Induction motors having distributed windings also have been known since antiquity. Induction motors conventionally have the turns of a winding pole distributed over the predetermined number of teeth of the stator core. For example, the stator core may also be constructed from a plurality of individual laminations. The laminations commonly have a central bore opening formed in them, and radially outwardly extending winding receiving slots which open on the bore. The material between the winding receiving slots are commonly known as teeth. The windings are distributed over three, five, and seven teeth, for example, the distribution permitting improved performance for the induction motor.
Salient pole machines also are employed in conventional dc motors. Salient pole windings have all the turns of the motor pole in one winding group generally spanning a single tooth of the stator core. Both brushless permanent magnet motors and switched reluctance motors operate similarly to a conventional dc motor, except that the physical commutator of a dc motor is replaced by an electronic control circuit. The electronic control circuit provides electrical and commutation to the windings so that the rotor performs in a desired matter.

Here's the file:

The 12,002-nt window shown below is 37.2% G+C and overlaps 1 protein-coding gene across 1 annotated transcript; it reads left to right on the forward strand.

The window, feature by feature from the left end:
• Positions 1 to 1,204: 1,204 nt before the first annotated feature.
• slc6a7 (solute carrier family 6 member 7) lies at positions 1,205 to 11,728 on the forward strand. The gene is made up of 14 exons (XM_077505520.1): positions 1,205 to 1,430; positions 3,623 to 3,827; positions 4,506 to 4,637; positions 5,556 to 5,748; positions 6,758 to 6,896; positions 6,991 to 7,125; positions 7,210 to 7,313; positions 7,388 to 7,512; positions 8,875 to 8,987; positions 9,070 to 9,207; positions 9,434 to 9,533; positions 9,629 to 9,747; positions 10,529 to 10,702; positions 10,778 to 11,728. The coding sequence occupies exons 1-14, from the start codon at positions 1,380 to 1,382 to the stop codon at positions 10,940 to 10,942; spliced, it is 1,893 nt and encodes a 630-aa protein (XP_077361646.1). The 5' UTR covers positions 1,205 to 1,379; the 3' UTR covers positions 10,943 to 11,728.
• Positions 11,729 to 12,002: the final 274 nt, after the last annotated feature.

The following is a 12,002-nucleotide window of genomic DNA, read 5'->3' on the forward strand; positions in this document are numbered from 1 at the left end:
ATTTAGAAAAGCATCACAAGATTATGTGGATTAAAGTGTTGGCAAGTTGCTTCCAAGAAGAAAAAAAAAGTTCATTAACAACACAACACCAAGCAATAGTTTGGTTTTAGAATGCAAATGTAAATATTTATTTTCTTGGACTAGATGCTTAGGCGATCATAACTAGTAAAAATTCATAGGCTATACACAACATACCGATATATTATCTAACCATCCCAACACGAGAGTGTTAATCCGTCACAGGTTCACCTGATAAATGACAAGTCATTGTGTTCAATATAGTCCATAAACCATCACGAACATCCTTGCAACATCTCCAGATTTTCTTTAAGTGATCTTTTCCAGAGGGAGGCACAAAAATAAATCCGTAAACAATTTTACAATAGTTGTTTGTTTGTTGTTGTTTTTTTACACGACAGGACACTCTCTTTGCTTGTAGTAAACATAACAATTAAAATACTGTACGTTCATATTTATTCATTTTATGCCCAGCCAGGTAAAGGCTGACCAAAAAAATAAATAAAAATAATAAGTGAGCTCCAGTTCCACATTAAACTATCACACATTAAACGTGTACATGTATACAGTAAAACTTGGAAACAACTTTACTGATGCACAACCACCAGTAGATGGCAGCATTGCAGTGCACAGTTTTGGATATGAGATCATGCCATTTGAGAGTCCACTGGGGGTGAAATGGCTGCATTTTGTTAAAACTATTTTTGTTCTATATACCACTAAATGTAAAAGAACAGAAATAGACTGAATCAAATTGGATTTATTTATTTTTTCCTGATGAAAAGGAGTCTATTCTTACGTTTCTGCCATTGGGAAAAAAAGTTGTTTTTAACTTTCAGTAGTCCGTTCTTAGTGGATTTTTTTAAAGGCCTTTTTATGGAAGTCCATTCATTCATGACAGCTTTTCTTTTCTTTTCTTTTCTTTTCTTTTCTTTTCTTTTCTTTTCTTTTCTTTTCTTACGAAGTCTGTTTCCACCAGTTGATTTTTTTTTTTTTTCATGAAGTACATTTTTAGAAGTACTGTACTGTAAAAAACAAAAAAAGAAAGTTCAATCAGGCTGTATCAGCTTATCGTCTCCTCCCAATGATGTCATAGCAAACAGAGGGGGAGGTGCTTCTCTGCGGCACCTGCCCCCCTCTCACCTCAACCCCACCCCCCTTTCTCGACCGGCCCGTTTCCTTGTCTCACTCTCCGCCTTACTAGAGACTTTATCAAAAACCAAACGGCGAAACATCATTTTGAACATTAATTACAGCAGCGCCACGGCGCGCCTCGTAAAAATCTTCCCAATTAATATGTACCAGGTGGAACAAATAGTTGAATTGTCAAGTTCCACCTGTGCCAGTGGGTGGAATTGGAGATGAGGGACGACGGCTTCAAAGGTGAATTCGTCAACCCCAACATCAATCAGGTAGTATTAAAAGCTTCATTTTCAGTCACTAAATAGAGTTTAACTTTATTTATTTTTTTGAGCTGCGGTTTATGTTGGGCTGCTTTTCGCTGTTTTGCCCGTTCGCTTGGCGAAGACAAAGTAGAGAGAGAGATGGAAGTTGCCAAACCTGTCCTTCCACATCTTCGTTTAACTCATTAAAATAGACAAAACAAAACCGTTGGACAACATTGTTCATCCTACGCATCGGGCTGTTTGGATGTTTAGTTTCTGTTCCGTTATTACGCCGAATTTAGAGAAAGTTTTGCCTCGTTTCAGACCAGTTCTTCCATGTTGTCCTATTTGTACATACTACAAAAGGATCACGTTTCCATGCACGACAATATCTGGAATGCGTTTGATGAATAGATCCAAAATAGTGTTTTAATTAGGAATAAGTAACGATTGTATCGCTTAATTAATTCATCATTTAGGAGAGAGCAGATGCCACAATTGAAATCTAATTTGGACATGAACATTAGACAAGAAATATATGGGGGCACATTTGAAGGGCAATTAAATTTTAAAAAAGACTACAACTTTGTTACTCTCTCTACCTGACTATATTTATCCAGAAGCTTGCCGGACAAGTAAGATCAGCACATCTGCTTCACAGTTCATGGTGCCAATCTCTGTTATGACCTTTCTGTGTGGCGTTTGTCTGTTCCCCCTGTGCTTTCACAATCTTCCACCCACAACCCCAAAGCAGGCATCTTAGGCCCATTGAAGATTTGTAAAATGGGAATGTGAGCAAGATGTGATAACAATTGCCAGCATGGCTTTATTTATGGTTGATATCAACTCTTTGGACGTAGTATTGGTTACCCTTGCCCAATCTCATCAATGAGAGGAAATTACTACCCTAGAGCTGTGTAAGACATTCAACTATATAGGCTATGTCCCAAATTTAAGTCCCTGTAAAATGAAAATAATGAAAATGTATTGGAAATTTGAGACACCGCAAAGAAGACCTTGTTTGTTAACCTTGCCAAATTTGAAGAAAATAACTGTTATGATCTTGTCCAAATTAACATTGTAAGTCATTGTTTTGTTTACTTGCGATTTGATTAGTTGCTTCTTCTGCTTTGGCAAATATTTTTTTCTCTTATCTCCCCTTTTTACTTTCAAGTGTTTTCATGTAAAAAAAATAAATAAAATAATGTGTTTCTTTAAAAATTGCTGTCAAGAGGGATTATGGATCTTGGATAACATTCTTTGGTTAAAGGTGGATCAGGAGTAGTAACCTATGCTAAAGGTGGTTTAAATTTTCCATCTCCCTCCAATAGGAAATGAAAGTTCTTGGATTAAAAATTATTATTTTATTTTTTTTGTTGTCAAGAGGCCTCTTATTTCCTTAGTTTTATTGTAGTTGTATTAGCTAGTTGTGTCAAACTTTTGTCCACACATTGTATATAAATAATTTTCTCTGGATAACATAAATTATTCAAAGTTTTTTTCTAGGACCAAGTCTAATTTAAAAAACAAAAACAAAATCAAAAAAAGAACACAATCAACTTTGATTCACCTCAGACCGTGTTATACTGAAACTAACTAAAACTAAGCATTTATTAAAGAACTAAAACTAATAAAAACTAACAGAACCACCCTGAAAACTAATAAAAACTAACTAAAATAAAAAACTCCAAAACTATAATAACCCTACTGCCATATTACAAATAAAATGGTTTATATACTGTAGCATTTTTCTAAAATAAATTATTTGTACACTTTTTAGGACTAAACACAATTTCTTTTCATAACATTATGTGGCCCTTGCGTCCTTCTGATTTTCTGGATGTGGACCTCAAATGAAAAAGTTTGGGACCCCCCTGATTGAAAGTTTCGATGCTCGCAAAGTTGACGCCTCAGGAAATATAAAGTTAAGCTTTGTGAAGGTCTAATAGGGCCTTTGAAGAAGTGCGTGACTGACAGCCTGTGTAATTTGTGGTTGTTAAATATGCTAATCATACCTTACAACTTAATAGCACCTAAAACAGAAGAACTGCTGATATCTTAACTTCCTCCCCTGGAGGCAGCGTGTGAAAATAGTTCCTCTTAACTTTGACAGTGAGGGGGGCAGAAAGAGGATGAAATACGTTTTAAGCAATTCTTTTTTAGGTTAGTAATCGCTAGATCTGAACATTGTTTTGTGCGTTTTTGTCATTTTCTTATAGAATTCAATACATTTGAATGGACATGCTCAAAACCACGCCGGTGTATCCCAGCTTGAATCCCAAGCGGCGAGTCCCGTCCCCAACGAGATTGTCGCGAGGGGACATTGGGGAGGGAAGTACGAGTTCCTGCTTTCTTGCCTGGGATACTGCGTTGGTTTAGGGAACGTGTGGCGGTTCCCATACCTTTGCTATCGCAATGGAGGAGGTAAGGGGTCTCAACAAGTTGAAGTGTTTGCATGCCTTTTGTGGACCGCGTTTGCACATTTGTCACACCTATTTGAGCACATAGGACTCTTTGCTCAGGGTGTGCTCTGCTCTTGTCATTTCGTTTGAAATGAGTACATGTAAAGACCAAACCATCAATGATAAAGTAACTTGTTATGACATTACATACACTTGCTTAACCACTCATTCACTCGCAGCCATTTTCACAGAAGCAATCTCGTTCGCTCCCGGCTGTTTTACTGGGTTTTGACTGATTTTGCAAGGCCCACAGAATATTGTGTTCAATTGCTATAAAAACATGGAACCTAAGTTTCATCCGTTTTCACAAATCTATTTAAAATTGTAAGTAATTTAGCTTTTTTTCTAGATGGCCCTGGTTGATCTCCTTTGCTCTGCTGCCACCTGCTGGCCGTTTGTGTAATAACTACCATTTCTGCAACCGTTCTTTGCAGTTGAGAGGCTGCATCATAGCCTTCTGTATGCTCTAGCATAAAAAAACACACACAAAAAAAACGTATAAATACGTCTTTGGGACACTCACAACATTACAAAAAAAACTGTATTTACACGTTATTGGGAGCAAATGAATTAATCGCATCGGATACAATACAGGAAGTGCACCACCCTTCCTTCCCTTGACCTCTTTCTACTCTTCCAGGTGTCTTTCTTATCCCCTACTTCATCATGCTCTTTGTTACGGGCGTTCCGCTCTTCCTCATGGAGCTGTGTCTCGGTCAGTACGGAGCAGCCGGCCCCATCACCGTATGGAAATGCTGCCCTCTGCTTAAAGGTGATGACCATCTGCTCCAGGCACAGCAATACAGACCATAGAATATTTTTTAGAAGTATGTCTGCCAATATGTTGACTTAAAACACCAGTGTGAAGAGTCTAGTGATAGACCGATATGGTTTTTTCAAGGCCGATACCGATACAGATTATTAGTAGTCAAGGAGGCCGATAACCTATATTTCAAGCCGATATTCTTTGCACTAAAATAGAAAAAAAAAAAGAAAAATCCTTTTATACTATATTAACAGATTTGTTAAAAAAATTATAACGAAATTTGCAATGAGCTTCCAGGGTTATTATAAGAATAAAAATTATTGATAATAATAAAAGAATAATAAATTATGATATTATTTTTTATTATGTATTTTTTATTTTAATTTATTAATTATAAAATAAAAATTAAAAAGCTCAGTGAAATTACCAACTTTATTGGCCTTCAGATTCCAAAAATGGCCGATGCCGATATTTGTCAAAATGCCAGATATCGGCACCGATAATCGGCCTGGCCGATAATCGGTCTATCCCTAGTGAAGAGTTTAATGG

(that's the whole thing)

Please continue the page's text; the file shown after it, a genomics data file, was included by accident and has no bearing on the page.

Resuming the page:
Construction of a stator assembly for distributed windings and salient pole windings in general have developed along three paths. Induction machines now are commonly wound on machines where the turns of a winding coil are manufactured by extremely high speed machines and transferred, either manually or automatically, to an axial insertion device. In the alternative, the windings may again be wound on high speed winding machines, and transferred to a winding transfer tool for later manual placement on the axial insertion device. Apparatus of the latter type are described in U.S. Pat. No. 3,714,973, the disclosure of which is incorporated herein by reference.